In a 7-2 decision, the Supreme Court agreed that the inmate should have the opportunity to proceed with his lawsuit and prove that the prison conditions posed a danger to his health. The majority opinion of the Court reaffirmed prior rulings that the treatment afforded an inmate and conditions of prison confinement could be the basis for a claim of cruel and unusual punishment. It also agreed that prison officials’ deliberate indifference to exposure of inmates to "serious, communicable disease" may violate the Eighth Amendment prohibition against cruel and unusual punishment even though an inmate may not currently exhibit symptoms of illness.
What should corrections officials do?
The Centers for Disease Control and Prevention issued guidelines for people to follow to reduce the risk of infection and slow the virus’s spread. Its recommendations included the following:
· Avoid close contact by remaining at least six feet apart.
· Wear a mask to cover nose and mouth.
· Cover coughs and sneezes.
· Daily cleaning and disinfecting of frequently touched surfaces.
· Daily monitoring for signs of COVID-19, including coughing, shortness of breath, fever, loss of taste or smell, and other symptoms of the virus.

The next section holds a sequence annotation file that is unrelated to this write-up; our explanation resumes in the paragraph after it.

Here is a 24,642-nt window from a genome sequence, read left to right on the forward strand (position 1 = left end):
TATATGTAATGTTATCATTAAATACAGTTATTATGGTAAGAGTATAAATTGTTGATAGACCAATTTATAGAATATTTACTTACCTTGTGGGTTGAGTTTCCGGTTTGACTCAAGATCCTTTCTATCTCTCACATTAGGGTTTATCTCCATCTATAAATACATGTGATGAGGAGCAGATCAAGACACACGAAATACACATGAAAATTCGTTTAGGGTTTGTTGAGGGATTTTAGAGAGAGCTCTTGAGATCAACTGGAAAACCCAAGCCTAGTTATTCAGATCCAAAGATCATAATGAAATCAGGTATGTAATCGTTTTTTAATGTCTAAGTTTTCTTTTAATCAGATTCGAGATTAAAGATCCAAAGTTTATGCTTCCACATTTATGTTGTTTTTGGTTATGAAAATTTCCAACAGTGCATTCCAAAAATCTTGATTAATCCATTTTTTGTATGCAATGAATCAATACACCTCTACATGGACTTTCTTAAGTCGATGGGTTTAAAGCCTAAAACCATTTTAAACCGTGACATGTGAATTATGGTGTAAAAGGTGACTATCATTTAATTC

The use of masks, antibacterial soap, and hand sanitizer have been implemented in Oklahoma prisons, according to corrections officials. Still, a crowded prison environment does not lend itself to social distancing.
Oklahoma made a step toward reducing its prison population early in the pandemic when the governor commuted the sentences of 450 inmates, but more needs to be done. The use of sentencing alternatives to incarceration could not only help to stop the spread of the virus, but it could be a long-term solution to overcrowding in correctional institutions.
For example, encouraging judges to use the authority granted to them by the Oklahoma Community Sentencing Act offers treatment, education, and supervision for individuals convicted of criminal offenses benefit offenders while not adding to the inmate population of a correctional facility. If you or a loved one have been charged with a criminal offense, a consultation with an experienced criminal defense attorney may offer you options allowing you to avoid confinement in jail or prison.